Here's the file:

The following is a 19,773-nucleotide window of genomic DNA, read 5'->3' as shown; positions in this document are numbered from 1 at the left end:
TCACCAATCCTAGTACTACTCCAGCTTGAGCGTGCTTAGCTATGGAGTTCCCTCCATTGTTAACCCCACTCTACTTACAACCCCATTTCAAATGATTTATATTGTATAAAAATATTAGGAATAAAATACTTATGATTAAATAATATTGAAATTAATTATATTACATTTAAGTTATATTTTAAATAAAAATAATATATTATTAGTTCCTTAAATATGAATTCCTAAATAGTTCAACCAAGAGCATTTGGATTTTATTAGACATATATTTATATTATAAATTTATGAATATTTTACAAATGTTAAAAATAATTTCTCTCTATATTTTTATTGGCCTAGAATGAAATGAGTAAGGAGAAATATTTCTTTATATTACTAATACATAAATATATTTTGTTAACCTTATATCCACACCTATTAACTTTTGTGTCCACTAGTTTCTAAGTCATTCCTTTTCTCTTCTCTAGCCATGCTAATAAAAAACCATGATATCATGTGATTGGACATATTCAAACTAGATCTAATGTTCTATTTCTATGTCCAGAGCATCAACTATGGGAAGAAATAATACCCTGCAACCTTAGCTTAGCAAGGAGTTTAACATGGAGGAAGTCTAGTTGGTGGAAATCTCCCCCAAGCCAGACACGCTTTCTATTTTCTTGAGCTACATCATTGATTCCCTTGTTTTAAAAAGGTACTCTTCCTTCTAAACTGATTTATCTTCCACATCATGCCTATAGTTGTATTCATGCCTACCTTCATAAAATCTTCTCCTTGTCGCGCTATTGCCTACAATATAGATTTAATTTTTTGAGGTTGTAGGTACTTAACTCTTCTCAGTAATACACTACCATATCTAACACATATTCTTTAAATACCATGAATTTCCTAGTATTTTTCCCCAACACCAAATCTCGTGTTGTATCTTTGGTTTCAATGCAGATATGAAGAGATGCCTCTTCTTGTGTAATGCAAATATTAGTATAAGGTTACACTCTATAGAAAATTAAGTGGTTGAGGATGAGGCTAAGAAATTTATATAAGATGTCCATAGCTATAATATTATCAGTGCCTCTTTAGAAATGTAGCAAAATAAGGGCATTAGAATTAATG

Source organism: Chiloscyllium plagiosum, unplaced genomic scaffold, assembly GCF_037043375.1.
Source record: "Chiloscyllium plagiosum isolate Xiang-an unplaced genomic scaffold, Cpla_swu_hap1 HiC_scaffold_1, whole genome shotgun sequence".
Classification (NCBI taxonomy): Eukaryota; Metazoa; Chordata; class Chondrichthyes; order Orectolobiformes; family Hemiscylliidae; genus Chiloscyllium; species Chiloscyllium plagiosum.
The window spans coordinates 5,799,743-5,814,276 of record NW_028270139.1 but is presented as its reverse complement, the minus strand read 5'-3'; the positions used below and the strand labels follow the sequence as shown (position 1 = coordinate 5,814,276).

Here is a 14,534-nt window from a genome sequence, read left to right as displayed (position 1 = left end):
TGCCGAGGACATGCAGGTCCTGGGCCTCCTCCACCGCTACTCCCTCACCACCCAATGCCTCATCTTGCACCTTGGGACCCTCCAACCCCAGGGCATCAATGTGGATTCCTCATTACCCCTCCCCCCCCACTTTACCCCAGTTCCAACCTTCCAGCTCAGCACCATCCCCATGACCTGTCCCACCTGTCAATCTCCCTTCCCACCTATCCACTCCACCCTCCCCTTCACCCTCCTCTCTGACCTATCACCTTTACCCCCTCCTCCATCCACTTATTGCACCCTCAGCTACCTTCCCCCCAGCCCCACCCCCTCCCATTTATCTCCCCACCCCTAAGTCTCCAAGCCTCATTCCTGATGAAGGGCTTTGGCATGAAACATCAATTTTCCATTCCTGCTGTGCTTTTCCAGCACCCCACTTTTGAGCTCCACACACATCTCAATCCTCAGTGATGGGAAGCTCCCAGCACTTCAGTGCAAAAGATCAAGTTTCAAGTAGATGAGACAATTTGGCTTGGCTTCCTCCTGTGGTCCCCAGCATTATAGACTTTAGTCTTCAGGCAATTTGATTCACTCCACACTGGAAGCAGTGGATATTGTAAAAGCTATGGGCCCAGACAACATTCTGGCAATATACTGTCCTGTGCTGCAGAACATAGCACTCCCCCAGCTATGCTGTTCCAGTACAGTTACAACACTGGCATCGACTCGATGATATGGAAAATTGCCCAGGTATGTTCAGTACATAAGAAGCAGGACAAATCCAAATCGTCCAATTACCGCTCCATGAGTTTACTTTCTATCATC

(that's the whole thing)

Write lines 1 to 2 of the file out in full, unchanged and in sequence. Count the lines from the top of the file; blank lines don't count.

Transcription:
The following is a 19,773-nucleotide window of genomic DNA, read 5'->3' as shown; positions in this document are numbered from 1 at the left end:
TCACCAATCCTAGTACTACTCCAGCTTGAGCGTGCTTAGCTATGGAGTTCCCTCCATTGTTAACCCCACTCTACTTACAACCCCATTTCAAATGATTTATATTGTATAAAAATATTAGGAATAAAATACTTATGATTAAATAATATTGAAATTAATTATATTACATTTAAGTTATATTTTAAATAAAAATAATATATTATTAGTTCCTTAAATATGAATTCCTAAATAGTTCAACCAAGAGCATTTGGATTTTATTAGACATATATTTATATTATAAATTTATGAATATTTTACAAATGTTAAAAATAATTTCTCTCTATATTTTTATTGGCCTAGAATGAAATGAGTAAGGAGAAATATTTCTTTATATTACTAATACATAAATATATTTTGTTAACCTTATATCCACACCTATTAACTTTTGTGTCCACTAGTTTCTAAGTCATTCCTTTTCTCTTCTCTAGCCATGCTAATAAAAAACCATGATATCATGTGATTGGACATATTCAAACTAGATCTAATGTTCTATTTCTATGTCCAGAGCATCAACTATGGGAAGAAATAATACCCTGCAACCTTAGCTTAGCAAGGAGTTTAACATGGAGGAAGTCTAGTTGGTGGAAATCTCCCCCAAGCCAGACACGCTTTCTATTTTCTTGAGCTACATCATTGATTCCCTTGTTTTAAAAAGGTACTCTTCCTTCTAAACTGATTTATCTTCCACATCATGCCTATAGTTGTATTCATGCCTACCTTCATAAAATCTTCTCCTTGTCGCGCTATTGCCTACAATATAGATTTAATTTTTTGAGGTTGTAGGTACTTAACTCTTCTCAGTAATACACTACCATATCTAACACATATTCTTTAAATACCATGAATTTCCTAGTATTTTTCCCCAACACCAAATCTCGTGTTGTATCTTTGGTTTCAATGCAGATATGAAGAGATGCCTCTTCTTGTGTAATGCAAATATTAGTATAAGGTTACACTCTATAGAAAATTAAGTGGTTGAGGATGAGGCTAAGAAATTTATATAAGATGTCCATAGCTATAATATTATCAGTGCCTCTTTAGAAATGTAGCAAAATAAGGGCATTAGAATTAATG